Friday, April 24, 2009

Destiny Pursues Me

When I made the decision of what type of career I wanted to spend my life doing, I also knew it would not be a career that was noted for its income potential. I could not see myself stuck behind a desk and stuck inside. It would be far more preferable to work at something I enjoyed, even if it meant I was not going to get wealthy.

That choice has worked out as predicted. I know how to prune this overgrown apple tree, one of four that line the fence at the top of the ridge top garden without any fear. A degree in ornamental horticulture and twenty years of experience in landscape design and maintenance has prepared me well.

Client #5 was added today, right after my first day of work for Client #4. My life as a peasant gardener is back on track. Sigh. I can recommend planting Iberis sempervirens as an evergreen ground cover for steep sunny slopes.

The living laboratory I call home includes the mundane, the tough, the fussy and native and non-native survivors of a high elevation garden. Plant geeks live here and the collection is rather extensive. Oddities like Darmera peltata bloom before the leaves rise in the spring. I learn these things from interest and by osmosis.

"You lived in Hawaii for the last twenty year?" He knows the names of so many of these plants. "You're hired."

Many of the newer fancy gated communities where my preferred client base chooses to build are high atop the mountains. The view is up there. I have the gardening at an elevation experience advantage now as well. If something like this pops out of nowhere I can tell them what it is or suggest planting some in moist seeps that flow down their steep hillside gardens. The Darmera pompoms have spread some.

The Primula have been planted in several locations only recently I think. Will they reproduce? Will they spread themselves about? A peasant gardener wants to know.

In the twenty years on Maui I never looked for work. Jobs found me and I took many of them, sometimes resisting and fussing when saying yes. A career unfolded without much direction from me. Jobs were as plentiful as the purple violets of spring in the mountain forests of North Carolina. I often lamented there not being a small business component of the landscape degree program and my cursed lack of the gene for greed.

It took a while for me to place a real value on the work and craft that I offer my clients. Hopefully it won't take me that long to charge what I am actually worth as phase two of my career unfolds with grace and kindness, with no effort on my part. The peasant gardener of the high mountains has two feet in the door.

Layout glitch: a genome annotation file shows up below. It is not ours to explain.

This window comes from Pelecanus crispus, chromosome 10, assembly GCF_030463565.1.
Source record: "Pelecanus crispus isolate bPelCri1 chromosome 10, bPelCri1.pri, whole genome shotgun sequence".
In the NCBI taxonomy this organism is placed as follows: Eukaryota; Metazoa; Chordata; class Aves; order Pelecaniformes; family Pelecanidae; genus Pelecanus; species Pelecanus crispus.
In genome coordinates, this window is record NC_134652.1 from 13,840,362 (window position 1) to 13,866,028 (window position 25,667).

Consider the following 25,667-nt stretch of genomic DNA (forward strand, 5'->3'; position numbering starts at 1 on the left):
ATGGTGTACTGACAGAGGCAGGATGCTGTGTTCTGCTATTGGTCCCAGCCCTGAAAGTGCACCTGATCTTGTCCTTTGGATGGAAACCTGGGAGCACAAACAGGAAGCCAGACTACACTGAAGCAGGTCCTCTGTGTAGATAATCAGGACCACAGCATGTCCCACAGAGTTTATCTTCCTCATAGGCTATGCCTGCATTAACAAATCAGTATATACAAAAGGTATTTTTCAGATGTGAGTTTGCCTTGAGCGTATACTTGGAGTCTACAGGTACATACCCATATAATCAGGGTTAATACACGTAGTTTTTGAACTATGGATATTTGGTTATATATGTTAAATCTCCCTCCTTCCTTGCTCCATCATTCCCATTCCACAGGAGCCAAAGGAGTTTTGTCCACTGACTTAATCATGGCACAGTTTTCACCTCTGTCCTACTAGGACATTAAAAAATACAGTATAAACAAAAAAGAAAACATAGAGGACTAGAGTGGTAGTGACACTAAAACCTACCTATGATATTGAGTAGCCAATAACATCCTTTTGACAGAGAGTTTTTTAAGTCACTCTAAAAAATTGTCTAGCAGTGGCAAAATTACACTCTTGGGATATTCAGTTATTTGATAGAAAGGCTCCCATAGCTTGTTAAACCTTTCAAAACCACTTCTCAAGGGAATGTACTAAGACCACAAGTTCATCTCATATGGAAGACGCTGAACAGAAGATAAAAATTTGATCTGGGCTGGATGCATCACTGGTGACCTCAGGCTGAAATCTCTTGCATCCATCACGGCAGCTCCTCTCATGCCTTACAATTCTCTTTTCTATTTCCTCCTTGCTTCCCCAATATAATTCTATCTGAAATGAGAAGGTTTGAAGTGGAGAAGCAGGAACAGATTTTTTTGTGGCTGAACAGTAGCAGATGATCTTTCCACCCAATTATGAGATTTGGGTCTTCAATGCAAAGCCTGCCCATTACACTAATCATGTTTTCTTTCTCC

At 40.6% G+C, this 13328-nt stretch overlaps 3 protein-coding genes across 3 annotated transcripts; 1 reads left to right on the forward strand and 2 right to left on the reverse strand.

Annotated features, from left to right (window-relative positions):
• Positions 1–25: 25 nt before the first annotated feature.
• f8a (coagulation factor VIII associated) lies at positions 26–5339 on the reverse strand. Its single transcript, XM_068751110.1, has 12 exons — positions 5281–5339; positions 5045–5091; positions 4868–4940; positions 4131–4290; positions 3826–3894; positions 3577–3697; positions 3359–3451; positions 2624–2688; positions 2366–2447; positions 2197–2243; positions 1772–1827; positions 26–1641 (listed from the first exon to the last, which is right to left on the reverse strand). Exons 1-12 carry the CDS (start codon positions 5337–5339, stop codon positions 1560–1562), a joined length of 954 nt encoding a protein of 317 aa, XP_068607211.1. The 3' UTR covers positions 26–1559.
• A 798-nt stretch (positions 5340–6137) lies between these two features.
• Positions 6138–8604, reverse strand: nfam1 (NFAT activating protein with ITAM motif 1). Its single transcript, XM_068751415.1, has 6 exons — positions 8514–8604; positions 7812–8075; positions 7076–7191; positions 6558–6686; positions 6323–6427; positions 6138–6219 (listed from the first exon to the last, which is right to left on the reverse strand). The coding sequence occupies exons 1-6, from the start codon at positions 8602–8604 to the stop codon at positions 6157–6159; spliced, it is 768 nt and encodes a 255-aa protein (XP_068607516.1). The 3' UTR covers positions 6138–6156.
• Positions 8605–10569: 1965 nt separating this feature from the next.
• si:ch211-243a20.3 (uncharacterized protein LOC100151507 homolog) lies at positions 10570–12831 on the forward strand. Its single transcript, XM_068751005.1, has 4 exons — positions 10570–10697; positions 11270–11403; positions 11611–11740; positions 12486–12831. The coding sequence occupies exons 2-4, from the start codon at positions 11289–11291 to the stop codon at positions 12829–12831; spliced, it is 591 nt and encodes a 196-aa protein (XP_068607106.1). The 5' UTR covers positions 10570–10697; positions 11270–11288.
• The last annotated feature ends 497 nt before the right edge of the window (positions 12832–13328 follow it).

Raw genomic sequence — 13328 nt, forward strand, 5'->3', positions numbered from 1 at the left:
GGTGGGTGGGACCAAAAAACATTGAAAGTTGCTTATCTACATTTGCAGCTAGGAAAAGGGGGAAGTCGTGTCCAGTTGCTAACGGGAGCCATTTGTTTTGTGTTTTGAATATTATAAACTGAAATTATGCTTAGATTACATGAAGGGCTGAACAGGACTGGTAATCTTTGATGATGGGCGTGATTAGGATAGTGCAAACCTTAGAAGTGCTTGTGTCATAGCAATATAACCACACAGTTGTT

Who am I to resist destiny when it is graciously offered for the taking?


lola said...

I say go for it. Your knowledge is valuable not only for your clients for yourself as well.
Good luck.

Grace Peterson said...

I understand, at least to some extent. I was garden coaching for a few years. The money part was the hardest for me--not charging what I knew I was worth for fear of rejection or something. It's touchy.

Lisa at Greenbow said...

You are worth a decent wage. Don't sell yourself short.

Siria said...

Hi Christopher ~ I am so happy that your business is growing. You are so knowledgable and will be of much value to many in those beautiful mountains!

chuck b. said...

Gardeners here I know charge high enough fees that they don't always get the job, but they make money on every job they get. I think that's key--never to lose money on a job.

Anyway, lovely where you are! I didn't know Darmera flowered before it leafed. Interesting.

And in California, primulas definitely do not spread. I wish!

Anonymous said...

Yay, that is very good news! You are smart to have followed your dream from the first, knowing the upside and downside up front. But as with art, interior design and other similar things, it's your knowledge and talent that you are charging for, not your labor - so it's worth more than one might think.


Pam/Digging said...

Congrats on your continuing career in a new location. Getting one's foot in the door is the hardest part, and you've already done that.

lisa said...

Who indeed? You are fortunate to be without the greed gene. I for one am supressing my consumerism gene and seeking to replace it with the courage-to-change-careers gene. It's finding the replacer that eludes me the most...well okay, MORE. :) Glad to hear that the locals are recognizing your talents more and more.